Like many old cities, San José has its cheerleaders. It may be old, it may be dog-eared, but youthful organizations are working to make the Costa Rican capital livable again – not just a place to subsist and work, but to really enjoy some pura vida.
Among them, the ChepeCletas team was particularly active this weekend. Best known as a bike advocacy group, ChepeCletas has teamed up with civic visionaries Pausa Urbana (among others) to paint portraits on the ugly metal security gates along Avenida Central.
Organizers noticed that when the storefronts close each night, their steel doors make the pedestrian street seem foreboding. “It’s like a tunnel, a dark tunnel,” said ChepeCletas representative José Pablo Ávila. Unlike the illegal graffiti that vandalizes much of San José, these murals were sprayed by professional artists. Not only did store owners give permission to use their security doors as canvases, but artists even received payment for their work.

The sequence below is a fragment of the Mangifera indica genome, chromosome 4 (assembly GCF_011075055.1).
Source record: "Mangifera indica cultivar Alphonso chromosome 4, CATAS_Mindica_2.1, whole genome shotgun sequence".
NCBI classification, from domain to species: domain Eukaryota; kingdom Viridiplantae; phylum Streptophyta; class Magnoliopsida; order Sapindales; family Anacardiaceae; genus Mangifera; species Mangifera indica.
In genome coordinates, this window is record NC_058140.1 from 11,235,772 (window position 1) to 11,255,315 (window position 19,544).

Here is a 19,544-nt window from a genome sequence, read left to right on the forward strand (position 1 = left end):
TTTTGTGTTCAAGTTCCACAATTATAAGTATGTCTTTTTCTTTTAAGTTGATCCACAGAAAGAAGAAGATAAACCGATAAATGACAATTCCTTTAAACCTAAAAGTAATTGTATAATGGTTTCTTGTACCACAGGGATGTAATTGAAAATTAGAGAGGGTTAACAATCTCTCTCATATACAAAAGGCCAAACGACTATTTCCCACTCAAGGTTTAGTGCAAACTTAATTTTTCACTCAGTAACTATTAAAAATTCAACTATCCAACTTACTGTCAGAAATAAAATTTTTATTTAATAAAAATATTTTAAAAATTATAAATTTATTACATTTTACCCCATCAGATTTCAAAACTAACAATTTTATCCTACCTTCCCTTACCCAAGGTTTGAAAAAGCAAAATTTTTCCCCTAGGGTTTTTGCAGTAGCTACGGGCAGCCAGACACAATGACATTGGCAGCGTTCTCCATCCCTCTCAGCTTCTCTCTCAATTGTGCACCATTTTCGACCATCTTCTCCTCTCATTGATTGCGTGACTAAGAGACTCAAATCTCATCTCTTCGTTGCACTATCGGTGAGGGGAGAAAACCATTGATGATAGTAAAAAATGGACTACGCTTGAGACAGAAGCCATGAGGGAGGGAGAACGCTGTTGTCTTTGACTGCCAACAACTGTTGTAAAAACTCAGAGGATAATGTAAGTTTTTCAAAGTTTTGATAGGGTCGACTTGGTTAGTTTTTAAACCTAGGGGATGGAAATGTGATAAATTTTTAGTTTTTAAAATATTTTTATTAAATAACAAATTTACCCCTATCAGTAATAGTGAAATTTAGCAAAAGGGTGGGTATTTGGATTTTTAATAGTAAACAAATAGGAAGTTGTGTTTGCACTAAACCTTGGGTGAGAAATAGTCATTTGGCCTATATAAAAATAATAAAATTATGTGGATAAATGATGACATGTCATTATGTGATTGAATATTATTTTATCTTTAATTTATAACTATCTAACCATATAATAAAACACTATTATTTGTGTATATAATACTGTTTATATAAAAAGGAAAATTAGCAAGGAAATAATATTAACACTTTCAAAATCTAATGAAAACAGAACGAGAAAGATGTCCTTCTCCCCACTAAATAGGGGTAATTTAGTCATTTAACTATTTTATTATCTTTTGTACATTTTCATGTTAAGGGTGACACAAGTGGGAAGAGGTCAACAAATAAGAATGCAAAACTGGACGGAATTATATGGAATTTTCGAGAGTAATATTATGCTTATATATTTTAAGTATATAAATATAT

For a full block, starting at the Central Market, the walls became a nearly uninterrupted gallery space. Artists arrived on Saturday night and continued their work throughout Sunday.
Sunday morning was drizzly and cold, but ChepeCletas convened again, this time for World Car-Free Day. Scores of cyclists gathered in Central Park, where music blasted from speakers and participants huddled under shelters. When the ride began, San José police guided the massive entourage on a winding journey through the city, halting traffic and directing riders through intersections.
The ChepeCletas team hopes that people will “leave their cars at home, take a break, [and] enjoy the city that belong[s] to everyone.”
World Car-Free Day was established in 1994 by the British Environmental Transport Association, and the event takes place annually on Sept. 22. Some sources estimate that more than 100 million people have participated in the event in at least 1,500 cities around the globe.